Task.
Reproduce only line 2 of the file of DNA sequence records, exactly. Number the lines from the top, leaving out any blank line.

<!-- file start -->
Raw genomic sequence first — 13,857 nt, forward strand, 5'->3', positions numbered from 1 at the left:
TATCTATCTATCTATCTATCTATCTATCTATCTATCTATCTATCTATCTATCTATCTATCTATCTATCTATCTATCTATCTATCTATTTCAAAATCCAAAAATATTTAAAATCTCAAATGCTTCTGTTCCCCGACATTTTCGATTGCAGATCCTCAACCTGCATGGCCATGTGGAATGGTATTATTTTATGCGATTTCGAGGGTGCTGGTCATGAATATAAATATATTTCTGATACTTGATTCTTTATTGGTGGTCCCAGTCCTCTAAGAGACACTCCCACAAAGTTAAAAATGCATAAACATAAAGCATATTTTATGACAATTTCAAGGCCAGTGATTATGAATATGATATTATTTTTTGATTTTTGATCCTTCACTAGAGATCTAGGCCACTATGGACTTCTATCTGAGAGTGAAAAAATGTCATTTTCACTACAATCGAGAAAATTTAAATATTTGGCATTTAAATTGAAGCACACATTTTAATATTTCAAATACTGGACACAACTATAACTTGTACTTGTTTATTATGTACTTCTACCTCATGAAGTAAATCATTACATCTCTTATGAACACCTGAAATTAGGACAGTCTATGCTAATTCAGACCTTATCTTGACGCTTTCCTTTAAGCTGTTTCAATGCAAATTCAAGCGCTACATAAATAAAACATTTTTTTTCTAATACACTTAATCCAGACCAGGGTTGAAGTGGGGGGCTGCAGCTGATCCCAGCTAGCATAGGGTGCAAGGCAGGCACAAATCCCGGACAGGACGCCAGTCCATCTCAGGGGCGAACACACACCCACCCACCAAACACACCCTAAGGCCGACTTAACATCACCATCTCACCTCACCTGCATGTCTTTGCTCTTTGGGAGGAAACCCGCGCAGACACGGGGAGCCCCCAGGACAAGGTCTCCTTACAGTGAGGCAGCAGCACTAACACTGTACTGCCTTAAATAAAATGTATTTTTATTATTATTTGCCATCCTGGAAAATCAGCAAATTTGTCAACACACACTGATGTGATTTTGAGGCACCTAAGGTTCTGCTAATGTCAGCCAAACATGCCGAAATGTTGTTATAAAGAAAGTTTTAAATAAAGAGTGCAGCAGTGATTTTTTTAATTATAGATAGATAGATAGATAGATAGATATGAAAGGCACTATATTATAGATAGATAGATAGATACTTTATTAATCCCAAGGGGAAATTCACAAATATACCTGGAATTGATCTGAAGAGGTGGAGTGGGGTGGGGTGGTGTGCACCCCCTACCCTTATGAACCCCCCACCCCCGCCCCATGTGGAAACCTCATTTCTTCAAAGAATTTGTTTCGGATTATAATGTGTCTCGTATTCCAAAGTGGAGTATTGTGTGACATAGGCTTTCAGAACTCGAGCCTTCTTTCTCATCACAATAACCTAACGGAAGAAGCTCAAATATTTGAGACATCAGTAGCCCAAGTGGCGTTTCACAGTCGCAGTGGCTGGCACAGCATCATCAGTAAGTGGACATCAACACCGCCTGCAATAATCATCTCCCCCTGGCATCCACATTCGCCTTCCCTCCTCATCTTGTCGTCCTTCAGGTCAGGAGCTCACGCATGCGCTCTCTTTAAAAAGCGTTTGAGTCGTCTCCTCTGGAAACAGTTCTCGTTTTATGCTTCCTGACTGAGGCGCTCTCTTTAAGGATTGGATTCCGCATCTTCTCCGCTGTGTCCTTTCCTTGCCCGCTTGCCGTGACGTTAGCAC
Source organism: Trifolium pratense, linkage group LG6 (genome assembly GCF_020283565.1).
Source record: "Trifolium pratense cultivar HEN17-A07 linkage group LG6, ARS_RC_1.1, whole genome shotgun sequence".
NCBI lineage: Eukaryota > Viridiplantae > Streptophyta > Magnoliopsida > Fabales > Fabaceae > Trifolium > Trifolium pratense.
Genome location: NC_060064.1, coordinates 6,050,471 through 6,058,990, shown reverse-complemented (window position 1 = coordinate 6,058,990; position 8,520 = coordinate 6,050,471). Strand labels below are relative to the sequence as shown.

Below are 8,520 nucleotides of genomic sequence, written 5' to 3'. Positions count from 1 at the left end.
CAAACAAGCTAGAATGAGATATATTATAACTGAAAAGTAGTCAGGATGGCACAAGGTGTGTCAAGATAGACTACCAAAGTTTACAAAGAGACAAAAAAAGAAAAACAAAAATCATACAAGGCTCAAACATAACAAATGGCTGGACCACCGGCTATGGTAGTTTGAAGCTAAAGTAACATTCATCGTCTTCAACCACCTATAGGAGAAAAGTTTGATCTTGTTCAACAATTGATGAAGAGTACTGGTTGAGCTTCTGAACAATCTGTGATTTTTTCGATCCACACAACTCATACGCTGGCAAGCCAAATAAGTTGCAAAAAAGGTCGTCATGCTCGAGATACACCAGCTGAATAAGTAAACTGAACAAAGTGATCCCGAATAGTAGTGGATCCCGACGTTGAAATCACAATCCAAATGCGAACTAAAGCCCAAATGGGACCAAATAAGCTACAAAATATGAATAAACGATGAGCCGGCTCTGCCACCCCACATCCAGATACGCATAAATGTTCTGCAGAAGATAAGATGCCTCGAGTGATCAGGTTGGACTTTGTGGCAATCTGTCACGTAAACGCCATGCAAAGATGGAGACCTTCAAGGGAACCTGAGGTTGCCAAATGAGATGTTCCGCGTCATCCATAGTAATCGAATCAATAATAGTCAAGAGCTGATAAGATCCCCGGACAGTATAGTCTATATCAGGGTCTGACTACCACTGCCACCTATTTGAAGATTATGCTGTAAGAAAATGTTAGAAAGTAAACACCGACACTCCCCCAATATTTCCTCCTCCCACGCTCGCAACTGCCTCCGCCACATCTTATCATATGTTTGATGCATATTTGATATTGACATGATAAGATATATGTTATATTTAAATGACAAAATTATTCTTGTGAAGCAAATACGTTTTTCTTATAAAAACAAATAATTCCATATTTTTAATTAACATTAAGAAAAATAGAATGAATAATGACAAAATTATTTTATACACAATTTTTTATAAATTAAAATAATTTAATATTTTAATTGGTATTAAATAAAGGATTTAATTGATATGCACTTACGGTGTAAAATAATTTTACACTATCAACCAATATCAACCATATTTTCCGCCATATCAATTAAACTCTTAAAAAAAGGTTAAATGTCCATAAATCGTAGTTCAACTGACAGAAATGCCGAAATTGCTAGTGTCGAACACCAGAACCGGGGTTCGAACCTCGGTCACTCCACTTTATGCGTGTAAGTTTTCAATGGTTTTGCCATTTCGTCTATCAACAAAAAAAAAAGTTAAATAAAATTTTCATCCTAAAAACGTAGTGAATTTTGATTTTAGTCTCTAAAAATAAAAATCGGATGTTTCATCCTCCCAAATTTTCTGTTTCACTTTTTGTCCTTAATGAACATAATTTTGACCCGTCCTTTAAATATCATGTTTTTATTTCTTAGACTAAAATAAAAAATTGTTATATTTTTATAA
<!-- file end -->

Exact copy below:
TATCTATCTATCTATCTATCTATCTATCTATCTATCTATCTATCTATCTATCTATCTATCTATCTATCTATCTATCTATCTATCTATTTCAAAATCCAAAAATATTTAAAATCTCAAATGCTTCTGTTCCCCGACATTTTCGATTGCAGATCCTCAACCTGCATGGCCATGTGGAATGGTATTATTTTATGCGATTTCGAGGGTGCTGGTCATGAATATAAATATATTTCTGATACTTGATTCTTTATTGGTGGTCCCAGTCCTCTAAGAGACACTCCCACAAAGTTAAAAATGCATAAACATAAAGCATATTTTATGACAATTTCAAGGCCAGTGATTATGAATATGATATTATTTTTTGATTTTTGATCCTTCACTAGAGATCTAGGCCACTATGGACTTCTATCTGAGAGTGAAAAAATGTCATTTTCACTACAATCGAGAAAATTTAAATATTTGGCATTTAAATTGAAGCACACATTTTAATATTTCAAATACTGGACACAACTATAACTTGTACTTGTTTATTATGTACTTCTACCTCATGAAGTAAATCATTACATCTCTTATGAACACCTGAAATTAGGACAGTCTATGCTAATTCAGACCTTATCTTGACGCTTTCCTTTAAGCTGTTTCAATGCAAATTCAAGCGCTACATAAATAAAACATTTTTTTTCTAATACACTTAATCCAGACCAGGGTTGAAGTGGGGGGCTGCAGCTGATCCCAGCTAGCATAGGGTGCAAGGCAGGCACAAATCCCGGACAGGACGCCAGTCCATCTCAGGGGCGAACACACACCCACCCACCAAACACACCCTAAGGCCGACTTAACATCACCATCTCACCTCACCTGCATGTCTTTGCTCTTTGGGAGGAAACCCGCGCAGACACGGGGAGCCCCCAGGACAAGGTCTCCTTACAGTGAGGCAGCAGCACTAACACTGTACTGCCTTAAATAAAATGTATTTTTATTATTATTTGCCATCCTGGAAAATCAGCAAATTTGTCAACACACACTGATGTGATTTTGAGGCACCTAAGGTTCTGCTAATGTCAGCCAAACATGCCGAAATGTTGTTATAAAGAAAGTTTTAAATAAAGAGTGCAGCAGTGATTTTTTTAATTATAGATAGATAGATAGATAGATAGATATGAAAGGCACTATATTATAGATAGATAGATAGATACTTTATTAATCCCAAGGGGAAATTCACAAATATACCTGGAATTGATCTGAAGAGGTGGAGTGGGGTGGGGTGGTGTGCACCCCCTACCCTTATGAACCCCCCACCCCCGCCCCATGTGGAAACCTCATTTCTTCAAAGAATTTGTTTCGGATTATAATGTGTCTCGTATTCCAAAGTGGAGTATTGTGTGACATAGGCTTTCAGAACTCGAGCCTTCTTTCTCATCACAATAACCTAACGGAAGAAGCTCAAATATTTGAGACATCAGTAGCCCAAGTGGCGTTTCACAGTCGCAGTGGCTGGCACAGCATCATCAGTAAGTGGACATCAACACCGCCTGCAATAATCATCTCCCCCTGGCATCCACATTCGCCTTCCCTCCTCATCTTGTCGTCCTTCAGGTCAGGAGCTCACGCATGCGCTCTCTTTAAAAAGCGTTTGAGTCGTCTCCTCTGGAAACAGTTCTCGTTTTATGCTTCCTGACTGAGGCGCTCTCTTTAAGGATTGGATTCCGCATCTTCTCCGCTGTGTCCTTTCCTTGCCCGCTTGCCGTGACGTTAGCAC